Hunter Biden Sues IRS, Saying Agency ‘Sought To Embarrass’ and ‘Publicly Smear’ Him by Illegally Releasing His Tax Records 

It’s the latest salvo in Hunter Biden’s aggressive legal strategy to sue those responsible for making public the torrent of content about his finances and personal life.

AP/Julio Cortez
Hunter Biden arrives for a court appearance on July 26, 2023, at Wilmington, Delaware. AP/Julio Cortez

Hunter Biden is suing the Internal Revenue Service, claiming that the agency launched an “assault” on his privacy by releasing information about his taxes to both Congress and members of the press. It’s the latest salvo by the president’s embattled son in what’s emerged as an aggressive legal strategy to sue and denounce his pursuers.

“This assault on Mr. Biden’s rights involved the public disclosure of his confidential tax information during more than 20 nationally televised and non-congressionally sanctioned interviews and numerous public statements,” the lawsuit states. Mr. Biden’s legal team further argues that he “has no fewer or lesser rights than any other American citizen, and no government agency or government agent has free rein to violate his rights simply because of who he is.” 

The lawsuit was first reported by the Washington Post. 

Mr. Biden’s complaint hinges on public disclosures by two IRS whistleblowers, Gary Shapley and Joseph Ziegler, who detailed the first son’s tax violations in both press interviews and congressional testimony. Some of the embarrassing disclosures included allegations that Mr. Biden claimed tax write-offs for expenditures on prostitutes and for a six-week vacation at a chalet at the South of France where he “learned to cook crack,” as he put it in his addiction memoir.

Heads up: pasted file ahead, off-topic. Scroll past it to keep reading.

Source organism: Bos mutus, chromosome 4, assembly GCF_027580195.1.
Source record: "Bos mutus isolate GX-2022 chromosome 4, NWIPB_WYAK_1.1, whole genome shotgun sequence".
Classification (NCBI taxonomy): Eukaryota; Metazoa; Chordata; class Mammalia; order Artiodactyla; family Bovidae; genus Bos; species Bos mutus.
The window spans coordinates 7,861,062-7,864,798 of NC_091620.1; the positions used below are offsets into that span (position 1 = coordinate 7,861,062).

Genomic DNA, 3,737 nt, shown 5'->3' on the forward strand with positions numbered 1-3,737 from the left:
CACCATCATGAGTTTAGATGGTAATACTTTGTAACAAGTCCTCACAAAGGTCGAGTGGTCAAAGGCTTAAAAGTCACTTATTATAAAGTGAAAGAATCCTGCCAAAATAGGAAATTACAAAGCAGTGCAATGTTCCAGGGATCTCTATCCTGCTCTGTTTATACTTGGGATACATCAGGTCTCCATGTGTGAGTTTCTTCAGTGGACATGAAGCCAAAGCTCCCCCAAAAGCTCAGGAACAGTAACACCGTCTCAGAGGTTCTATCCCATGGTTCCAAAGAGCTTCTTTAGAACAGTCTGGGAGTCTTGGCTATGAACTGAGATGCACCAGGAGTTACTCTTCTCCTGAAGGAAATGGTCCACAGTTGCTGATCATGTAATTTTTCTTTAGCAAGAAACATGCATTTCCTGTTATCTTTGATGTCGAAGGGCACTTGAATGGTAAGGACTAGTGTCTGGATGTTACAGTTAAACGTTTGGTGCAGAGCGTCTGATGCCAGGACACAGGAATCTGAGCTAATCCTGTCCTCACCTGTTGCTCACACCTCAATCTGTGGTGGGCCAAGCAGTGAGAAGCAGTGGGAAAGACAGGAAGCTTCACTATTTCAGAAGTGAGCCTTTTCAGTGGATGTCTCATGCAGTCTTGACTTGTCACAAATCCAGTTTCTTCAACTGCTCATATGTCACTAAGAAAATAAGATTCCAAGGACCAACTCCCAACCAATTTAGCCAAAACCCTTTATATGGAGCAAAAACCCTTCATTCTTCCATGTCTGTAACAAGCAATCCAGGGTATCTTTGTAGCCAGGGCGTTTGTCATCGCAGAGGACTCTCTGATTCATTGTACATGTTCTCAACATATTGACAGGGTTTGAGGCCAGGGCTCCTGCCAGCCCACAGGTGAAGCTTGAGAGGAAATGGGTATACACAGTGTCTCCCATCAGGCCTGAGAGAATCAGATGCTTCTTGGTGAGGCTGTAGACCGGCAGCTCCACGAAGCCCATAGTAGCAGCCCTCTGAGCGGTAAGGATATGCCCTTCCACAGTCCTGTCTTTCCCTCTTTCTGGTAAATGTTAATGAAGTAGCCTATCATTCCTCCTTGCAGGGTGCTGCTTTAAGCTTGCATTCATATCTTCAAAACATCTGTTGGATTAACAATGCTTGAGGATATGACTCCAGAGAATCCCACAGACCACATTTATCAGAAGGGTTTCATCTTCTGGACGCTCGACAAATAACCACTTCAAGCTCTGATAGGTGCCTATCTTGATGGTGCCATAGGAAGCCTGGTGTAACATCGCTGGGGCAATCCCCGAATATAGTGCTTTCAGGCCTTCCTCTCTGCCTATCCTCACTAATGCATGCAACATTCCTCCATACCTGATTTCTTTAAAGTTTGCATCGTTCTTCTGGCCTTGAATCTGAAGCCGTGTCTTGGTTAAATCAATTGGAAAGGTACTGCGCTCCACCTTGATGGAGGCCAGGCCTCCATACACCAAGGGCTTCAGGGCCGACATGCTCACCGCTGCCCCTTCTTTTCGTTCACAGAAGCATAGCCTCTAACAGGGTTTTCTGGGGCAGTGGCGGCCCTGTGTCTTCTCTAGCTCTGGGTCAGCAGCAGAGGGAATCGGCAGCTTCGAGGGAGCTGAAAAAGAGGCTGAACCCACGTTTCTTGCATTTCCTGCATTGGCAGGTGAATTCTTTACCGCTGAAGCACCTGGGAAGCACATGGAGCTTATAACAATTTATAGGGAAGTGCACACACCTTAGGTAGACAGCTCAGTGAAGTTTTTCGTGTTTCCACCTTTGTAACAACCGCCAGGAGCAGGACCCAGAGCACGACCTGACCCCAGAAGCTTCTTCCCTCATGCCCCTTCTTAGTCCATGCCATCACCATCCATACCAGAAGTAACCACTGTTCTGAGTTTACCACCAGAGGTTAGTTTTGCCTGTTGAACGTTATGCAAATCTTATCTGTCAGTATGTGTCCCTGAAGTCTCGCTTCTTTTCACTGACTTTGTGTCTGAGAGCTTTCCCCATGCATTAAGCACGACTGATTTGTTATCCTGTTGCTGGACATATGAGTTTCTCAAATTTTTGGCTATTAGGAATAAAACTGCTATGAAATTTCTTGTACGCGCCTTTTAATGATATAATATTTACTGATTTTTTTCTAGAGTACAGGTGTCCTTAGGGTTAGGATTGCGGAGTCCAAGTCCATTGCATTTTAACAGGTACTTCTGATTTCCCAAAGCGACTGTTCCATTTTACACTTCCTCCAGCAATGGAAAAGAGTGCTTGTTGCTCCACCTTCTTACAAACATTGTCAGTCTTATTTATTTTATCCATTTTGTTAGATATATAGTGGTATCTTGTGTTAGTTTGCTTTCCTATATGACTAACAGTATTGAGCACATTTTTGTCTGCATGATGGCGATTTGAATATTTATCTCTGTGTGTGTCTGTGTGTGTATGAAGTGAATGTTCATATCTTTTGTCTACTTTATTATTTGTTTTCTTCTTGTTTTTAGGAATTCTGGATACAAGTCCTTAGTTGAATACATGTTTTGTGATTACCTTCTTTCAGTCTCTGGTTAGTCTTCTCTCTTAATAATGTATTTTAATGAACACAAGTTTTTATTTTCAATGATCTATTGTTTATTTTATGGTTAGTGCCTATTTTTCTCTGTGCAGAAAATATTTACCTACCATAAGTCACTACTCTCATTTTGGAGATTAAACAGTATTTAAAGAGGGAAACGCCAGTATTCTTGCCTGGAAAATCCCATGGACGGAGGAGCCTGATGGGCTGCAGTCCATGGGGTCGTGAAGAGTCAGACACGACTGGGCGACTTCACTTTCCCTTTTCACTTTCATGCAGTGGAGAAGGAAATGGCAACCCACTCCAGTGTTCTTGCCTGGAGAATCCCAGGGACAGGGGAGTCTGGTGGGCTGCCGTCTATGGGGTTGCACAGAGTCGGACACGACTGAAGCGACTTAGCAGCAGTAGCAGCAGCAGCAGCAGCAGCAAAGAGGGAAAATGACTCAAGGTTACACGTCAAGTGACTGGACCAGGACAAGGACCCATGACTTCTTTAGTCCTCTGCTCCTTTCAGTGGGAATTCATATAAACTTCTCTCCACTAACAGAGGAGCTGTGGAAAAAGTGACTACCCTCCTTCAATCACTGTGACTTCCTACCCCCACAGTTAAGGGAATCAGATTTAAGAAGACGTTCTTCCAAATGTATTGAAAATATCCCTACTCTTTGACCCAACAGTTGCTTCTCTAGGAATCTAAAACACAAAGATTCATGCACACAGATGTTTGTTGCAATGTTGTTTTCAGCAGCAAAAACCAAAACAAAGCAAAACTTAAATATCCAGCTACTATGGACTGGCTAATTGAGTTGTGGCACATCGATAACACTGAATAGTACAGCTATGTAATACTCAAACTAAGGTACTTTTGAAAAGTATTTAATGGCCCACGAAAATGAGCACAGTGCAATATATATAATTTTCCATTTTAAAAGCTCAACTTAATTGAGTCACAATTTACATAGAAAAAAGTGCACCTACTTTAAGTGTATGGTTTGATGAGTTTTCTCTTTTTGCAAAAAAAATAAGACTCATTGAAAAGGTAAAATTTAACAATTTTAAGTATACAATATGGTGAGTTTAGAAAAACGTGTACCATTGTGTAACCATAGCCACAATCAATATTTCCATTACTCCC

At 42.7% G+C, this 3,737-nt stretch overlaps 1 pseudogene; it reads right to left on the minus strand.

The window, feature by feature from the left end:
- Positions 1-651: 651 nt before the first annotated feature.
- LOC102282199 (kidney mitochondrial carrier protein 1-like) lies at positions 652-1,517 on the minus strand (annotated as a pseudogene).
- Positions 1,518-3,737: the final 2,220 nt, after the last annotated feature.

In July, the two whistleblowers testified before the House Oversight Committee that the Department of Justice had given “preferential treatment” to Mr. Biden during the years-long criminal investigation into the first son, saying that any other person would be facing significant criminal charges for the violations Mr. Biden committed. 

They alleged that the man leading the investigation, Special Counsel David Weiss, told them in private that he had sought special counsel status from his DOJ superiors, but was rebuffed. Mr. Weiss has since said publicly that he never asked for the special counsel status he was granted recently. 

Messrs. Shapley and Ziegler, during their testimony, detailed the nature, scope, and findings of the investigation into Mr. Biden, which lasted nearly five years before Mr. Weiss’s office and the first son’s legal team drew up their ill-fated plea agreement. 

Mr. Ziegler — who noted in his testimony that he is a registered Democrat who voted for President Biden — detailed the significant tax deductions Mr. Biden took throughout the 2010s. The first son, during his years of struggling with drug and alcohol addiction, falsely claimed multiple personal expenses to be business-related on his tax forms, allowing him to pay lower tax rates. In addition to alleging that Mr. Biden took tax deductions on the prostitutes and crack-cooking French vacation, Mr. Ziegler also alleged that Mr. Biden listed tuition payments for his daughter’s college and membership in “sex clubs” as business expenses. 

Mr. Ziegler also disclosed information about Mr. Biden’s infamous stint as a board member of a Ukrainian energy company, Burisma. 

Mr. Biden “knowingly” failed to report his income from his time as a board member of Burisma, Mr. Ziegler told the Oversight Committee. Mr. Ziegler claimed that based on these alleged “willful” violations of federal tax law — which occurred in 2014 and 2018 — both prosecutors from Mr. Weiss’s office and investigators at the IRS recommended multiple felony counts. 

Mr. Biden’s lawsuit argues that in their testimony and interviews, Messrs. Shapley and Ziegler released “detailed allegations regarding the specific tax years under investigation, the amounts of deductions, the nature of those deductions, and allegations of liability regarding specific tax years and the amount thereof, that could only be known to them based on a review of the physical tax returns themselves.”

As part of his aggressive legal strategy, Mr. Biden is also suing the proprietor of the computer repair store where he abandoned his now-infamous laptop, John Paul Mac Isaac, for invasion of privacy. Mr. Biden was recently deposed for several hours by Mr. Mac Isacc’s legal team, which was first reported by the New York Post. He is also suing, for invasion of privacy, a former Trump administration staffer, Garrett Ziegler — no relation to Joseph Ziegler — who has published online a vast database of content from the laptop, including highly personal emails and obscene photos.


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